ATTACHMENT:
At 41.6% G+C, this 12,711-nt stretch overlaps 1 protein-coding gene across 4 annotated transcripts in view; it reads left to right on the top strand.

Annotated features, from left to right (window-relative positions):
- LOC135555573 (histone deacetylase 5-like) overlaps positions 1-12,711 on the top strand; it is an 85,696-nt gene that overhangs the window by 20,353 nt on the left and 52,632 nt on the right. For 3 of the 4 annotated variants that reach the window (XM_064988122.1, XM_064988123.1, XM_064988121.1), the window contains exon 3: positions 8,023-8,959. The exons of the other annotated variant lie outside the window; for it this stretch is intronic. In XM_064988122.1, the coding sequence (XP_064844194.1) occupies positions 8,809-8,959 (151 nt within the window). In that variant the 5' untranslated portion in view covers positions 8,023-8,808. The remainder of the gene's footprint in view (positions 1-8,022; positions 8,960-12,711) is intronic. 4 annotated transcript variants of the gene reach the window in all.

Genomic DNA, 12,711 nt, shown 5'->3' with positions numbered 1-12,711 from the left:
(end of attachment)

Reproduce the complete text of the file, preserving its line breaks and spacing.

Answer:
At 41.6% G+C, this 12,711-nt stretch overlaps 1 protein-coding gene across 4 annotated transcripts in view; it reads left to right on the top strand.

Annotated features, from left to right (window-relative positions):
- LOC135555573 (histone deacetylase 5-like) overlaps positions 1-12,711 on the top strand; it is an 85,696-nt gene that overhangs the window by 20,353 nt on the left and 52,632 nt on the right. For 3 of the 4 annotated variants that reach the window (XM_064988122.1, XM_064988123.1, XM_064988121.1), the window contains exon 3: positions 8,023-8,959. The exons of the other annotated variant lie outside the window; for it this stretch is intronic. In XM_064988122.1, the coding sequence (XP_064844194.1) occupies positions 8,809-8,959 (151 nt within the window). In that variant the 5' untranslated portion in view covers positions 8,023-8,808. The remainder of the gene's footprint in view (positions 1-8,022; positions 8,960-12,711) is intronic. 4 annotated transcript variants of the gene reach the window in all.

Genomic DNA, 12,711 nt, shown 5'->3' with positions numbered 1-12,711 from the left: